A Research Note on Accounting Students' Epistemological Beliefs, Study Strategies, and Unstructured Problem-Solving Performance

Article excerpt

ABSTRACT: In a previous study, Phillips (1998) observed that accounting students possess several dimensions of beliefs about the nature of knowledge, and provided evidence that one of the belief dimensions (i.e., that knowledge is uncertain) was related to a component of unstructured problem-solving performance (i.e., evaluating the relevance of case facts). Phillips (1998) also proposed that the relationship between students' beliefs and unstructured problem solving was mediated by their study strategies, but did not test this proposition. The current study replicates the belief dimensions observed by Phillips (1998) and examines the empirical relationship among students' beliefs, study strategies, GPAs, and unstructured problem-solving performance. Results indicate that one dimension of beliefs (i.e., that knowledge is complex) was associated with a dimension of study strategies (i.e., consolidating knowledge) and that these two dimensions were related to cumulative GPA and, after controlling for GPA, with a component of unstructured problem-solving performance (i.e., consolidating analyses). These findings, in conjunction with the results reported by Phillips (1998), are consistent with the theory that performance on an unstructured problem depends, in part, on the degree to which student beliefs and study strategies match the features of an "ideal" solution for the problem. This theory helps to explain how two equally knowledgeable students can differ in how they cope with unstructured problem solving, with one insisting on simple answers and the other remaining open to complex and integrative solutions.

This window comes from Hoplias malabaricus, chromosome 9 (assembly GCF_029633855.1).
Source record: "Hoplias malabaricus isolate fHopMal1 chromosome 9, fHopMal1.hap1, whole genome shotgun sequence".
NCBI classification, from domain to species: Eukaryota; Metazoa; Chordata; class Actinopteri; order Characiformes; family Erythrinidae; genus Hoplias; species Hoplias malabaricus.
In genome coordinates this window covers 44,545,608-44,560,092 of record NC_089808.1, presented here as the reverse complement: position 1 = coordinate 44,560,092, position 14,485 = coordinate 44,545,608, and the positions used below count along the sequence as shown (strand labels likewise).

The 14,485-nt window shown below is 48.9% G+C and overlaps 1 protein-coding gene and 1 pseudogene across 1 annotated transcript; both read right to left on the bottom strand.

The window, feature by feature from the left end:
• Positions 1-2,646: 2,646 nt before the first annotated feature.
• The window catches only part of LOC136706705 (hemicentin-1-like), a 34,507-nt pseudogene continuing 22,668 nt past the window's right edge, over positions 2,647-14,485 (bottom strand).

INTRODUCTION

For many years, academics and practitioners have agreed that one of the hallmark competencies of highly successful accounting graduates is the ability to solve unstructured problems (e.g., AECO 1990; Amernic and Beechy 1984; Perspectives 1989). This ability is needed to make financial-reporting decisions, resolve contentious audit issues, and exploit tax opportunities. As the profession moves outside these traditional areas of practice into the uncharted territories in which many of our graduates will work, unstructured problem-solving ability is expected to become even more important (AICPA 1999; Baril et al. 1998; CICA 2000).

Commensurate with the growing importance of unstructured problem solving in accounting is our need to better understand it. To develop this understanding, accounting researchers have begun to identify many of the key components of unstructured problem solving. These key components include the need to comprehend available information, recognize problems and constraints, identify applicable data and tools, evaluate relevant data, consolidate analyses, and assess the suitability of proposed solutions (Baril et al. 1998; Bedard and Biggs 1991; Bierstaker and Wright 2001; Davidson 1998; Johnstone and Biggs 1998).

In addition to identifying these key components of unstructured problem-solving processes, researchers have identified several problem-solver characteristics that are associated with superior performance on unstructured problems. Much of this research has focused on students' mental abilities: Shute (1979) and Jones and Davidson (1995) found that, on unstructured problems, successful problem solvers tend to use higher levels of reasoning; Amernic and Beechy (1984) observed a statistically significant relationship between unstructured problem-solving performance and "conceptual complexity;" Davidson (1996) noted a similar relationship between unstructured problem-solving performance and "cognitive complexity;" and Awasthi and Pratt (1990) reported an association between unstructured problem solving and "perceptual differentiation." [1]

In another study, Phillips (1998) also examined problem-solver characteristics and their relationship with unstructured problem-solving performance, but his study differed from previous research in two ways. …